We can science anything, the origin of everything included.
We'll get back to that on future episodes of Space Time.
In the last episode, we laid out the evidence
for why the Big Bang definitely happened.
You guys let us know what you thought.
ElectroMechaCat asks why if the universe is expanding,
doesn't matter also get stretched with that expansion.
OK, this is a genuinely tricky question.
It's surprising the matter would not be stretched by expansion
because the bonds between and within atoms
are vastly stronger than any degree of expansion
on the scale of any material object in the universe.
That's if it were even valid to extrapolate
that expansion to the scale of objects or even to galaxies.
What we call the Hubble expansion of the universe
arises from the FriedmannLemaîtreRobertsonWalker
metric, which describes a space time in which all matter is
perfectly smoothly distributed.
That works on the largest scales in which galaxies and galaxy
clusters are a speckled foam on top of a much vaster space
It doesn't work in galaxies or solar systems.
For example, the solar system is better described
with the Schwarzschild metric, dominated by the sun's
In that metric, space is most certainly not expanding.
So you can have regions of non-expanding space embedded
in a globally expanding universe.
Kalakashi asks, does this mean if you
were to take every proton, neutron,
and electron in the universe, you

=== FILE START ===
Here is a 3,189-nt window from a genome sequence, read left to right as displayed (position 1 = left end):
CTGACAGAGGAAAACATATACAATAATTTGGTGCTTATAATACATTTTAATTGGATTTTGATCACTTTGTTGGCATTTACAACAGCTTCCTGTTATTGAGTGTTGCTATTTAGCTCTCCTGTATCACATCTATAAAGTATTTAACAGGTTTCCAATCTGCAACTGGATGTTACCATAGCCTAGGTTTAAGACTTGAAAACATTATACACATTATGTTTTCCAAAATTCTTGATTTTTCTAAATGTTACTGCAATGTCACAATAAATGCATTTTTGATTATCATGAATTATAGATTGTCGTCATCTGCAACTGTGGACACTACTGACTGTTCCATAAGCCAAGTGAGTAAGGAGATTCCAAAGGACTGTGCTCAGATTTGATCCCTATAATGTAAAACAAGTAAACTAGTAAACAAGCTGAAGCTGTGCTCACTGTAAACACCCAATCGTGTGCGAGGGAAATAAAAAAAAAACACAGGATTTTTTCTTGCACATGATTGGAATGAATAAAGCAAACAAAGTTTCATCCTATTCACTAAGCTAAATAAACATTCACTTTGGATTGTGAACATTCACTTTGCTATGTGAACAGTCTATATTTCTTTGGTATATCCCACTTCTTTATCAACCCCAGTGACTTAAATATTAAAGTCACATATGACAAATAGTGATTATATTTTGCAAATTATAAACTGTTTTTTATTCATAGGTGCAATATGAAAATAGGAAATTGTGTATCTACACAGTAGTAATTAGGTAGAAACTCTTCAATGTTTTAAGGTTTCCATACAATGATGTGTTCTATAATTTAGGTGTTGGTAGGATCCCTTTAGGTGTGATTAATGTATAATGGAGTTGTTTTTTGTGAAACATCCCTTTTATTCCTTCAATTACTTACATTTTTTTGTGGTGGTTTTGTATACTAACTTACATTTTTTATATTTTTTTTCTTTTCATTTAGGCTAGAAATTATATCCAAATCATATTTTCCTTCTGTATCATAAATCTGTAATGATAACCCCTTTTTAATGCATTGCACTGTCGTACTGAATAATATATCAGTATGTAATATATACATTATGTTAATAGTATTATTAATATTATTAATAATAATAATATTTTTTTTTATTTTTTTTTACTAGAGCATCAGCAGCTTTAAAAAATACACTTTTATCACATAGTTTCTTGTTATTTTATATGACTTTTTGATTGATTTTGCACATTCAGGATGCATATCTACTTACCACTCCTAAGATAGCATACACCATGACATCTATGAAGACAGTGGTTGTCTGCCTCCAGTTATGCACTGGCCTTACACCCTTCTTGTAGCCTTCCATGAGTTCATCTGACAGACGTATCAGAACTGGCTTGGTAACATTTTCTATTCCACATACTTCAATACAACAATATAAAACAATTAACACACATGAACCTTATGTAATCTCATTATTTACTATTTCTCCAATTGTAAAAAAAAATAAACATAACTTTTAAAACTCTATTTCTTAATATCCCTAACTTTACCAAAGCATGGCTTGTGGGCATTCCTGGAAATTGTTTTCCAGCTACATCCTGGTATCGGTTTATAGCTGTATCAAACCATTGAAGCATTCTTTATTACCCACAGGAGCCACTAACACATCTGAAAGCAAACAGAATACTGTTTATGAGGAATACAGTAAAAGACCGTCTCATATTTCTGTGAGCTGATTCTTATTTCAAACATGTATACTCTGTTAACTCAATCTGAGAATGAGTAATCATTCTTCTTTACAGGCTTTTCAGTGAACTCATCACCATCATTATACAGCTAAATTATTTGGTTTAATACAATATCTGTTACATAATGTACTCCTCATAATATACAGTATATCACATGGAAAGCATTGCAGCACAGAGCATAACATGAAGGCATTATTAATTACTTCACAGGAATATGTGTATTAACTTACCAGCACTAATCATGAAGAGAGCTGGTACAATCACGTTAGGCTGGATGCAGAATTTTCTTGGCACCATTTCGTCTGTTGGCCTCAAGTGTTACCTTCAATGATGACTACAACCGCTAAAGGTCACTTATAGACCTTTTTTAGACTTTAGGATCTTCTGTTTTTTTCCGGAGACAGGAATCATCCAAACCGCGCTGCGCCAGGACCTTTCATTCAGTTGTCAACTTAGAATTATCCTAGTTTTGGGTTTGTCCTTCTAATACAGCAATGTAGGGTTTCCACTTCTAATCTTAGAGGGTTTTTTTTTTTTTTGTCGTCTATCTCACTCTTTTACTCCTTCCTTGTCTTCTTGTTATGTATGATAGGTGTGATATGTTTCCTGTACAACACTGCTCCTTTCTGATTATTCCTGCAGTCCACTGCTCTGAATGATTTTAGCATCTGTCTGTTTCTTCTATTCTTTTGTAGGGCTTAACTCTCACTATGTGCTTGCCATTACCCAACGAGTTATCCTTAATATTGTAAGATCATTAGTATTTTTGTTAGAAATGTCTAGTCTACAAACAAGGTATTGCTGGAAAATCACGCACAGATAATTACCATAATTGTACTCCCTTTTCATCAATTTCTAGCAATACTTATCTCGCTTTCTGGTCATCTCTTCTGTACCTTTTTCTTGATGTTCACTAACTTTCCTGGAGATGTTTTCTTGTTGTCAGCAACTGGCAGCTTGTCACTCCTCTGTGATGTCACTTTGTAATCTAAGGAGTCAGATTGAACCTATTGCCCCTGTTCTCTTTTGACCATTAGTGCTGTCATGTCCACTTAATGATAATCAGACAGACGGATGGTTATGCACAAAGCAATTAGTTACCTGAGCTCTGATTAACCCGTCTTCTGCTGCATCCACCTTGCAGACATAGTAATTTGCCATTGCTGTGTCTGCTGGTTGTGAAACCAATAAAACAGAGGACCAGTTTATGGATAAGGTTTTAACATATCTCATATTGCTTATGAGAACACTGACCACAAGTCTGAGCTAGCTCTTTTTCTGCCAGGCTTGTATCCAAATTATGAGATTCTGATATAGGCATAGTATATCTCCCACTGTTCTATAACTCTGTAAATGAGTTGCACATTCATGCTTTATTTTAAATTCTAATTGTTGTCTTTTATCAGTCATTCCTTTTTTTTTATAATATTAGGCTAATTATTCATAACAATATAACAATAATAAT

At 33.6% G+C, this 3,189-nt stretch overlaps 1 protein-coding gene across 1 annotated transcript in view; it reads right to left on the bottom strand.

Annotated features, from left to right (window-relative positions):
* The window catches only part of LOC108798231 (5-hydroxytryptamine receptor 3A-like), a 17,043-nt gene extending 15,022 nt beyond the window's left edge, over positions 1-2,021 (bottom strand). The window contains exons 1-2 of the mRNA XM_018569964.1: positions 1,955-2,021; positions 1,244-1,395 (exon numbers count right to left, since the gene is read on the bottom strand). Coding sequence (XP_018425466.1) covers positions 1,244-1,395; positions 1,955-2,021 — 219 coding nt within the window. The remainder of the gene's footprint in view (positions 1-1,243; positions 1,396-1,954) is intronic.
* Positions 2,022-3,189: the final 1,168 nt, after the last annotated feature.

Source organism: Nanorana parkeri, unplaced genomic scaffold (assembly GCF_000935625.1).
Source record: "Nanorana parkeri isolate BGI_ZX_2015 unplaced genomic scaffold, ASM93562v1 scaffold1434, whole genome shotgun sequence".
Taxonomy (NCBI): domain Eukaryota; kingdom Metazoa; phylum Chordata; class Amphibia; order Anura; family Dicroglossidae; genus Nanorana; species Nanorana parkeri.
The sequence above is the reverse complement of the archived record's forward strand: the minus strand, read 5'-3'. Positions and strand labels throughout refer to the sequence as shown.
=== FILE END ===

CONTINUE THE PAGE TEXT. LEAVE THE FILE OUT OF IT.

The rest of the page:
could fit them all into a space the size of a grain of sand?
This would be correct if you add the word "observable"
before the word "universe."
Everything that we can see to our cosmic horizon, so
the observable universe, was once
compacted into something smaller than a grain of sand,
and indeed, much, much smaller than that.
However, this isn't the same as saying
that everything that exists was compacted into that volume.
If our universe is infinite, then you
can compact it as much as you like
and it will still be infinite.
We don't know how large the greater universe is.
So we restrict ourselves to talking about the size
of the observable part of it.
James Beech writes, in the beginning
there was nothing, which exploded.
Now, a lot of non-scientists like to repeat this statement.
But no credible scientist has ever said this nor believes it.
So it's unfortunate that this statement is used
to deride the Big Bang Theory.
The Big Bang describes a series of events
that happened to the universe following
its existence in an extremely hot, dense state.
We have a ton of evidence that the universe was once
in such a state.
Perhaps our understanding of this state
will eventually lead to a theory of the origin of the universe.
But the Big Bang Theory as it stands
does not claim to explain such an origin.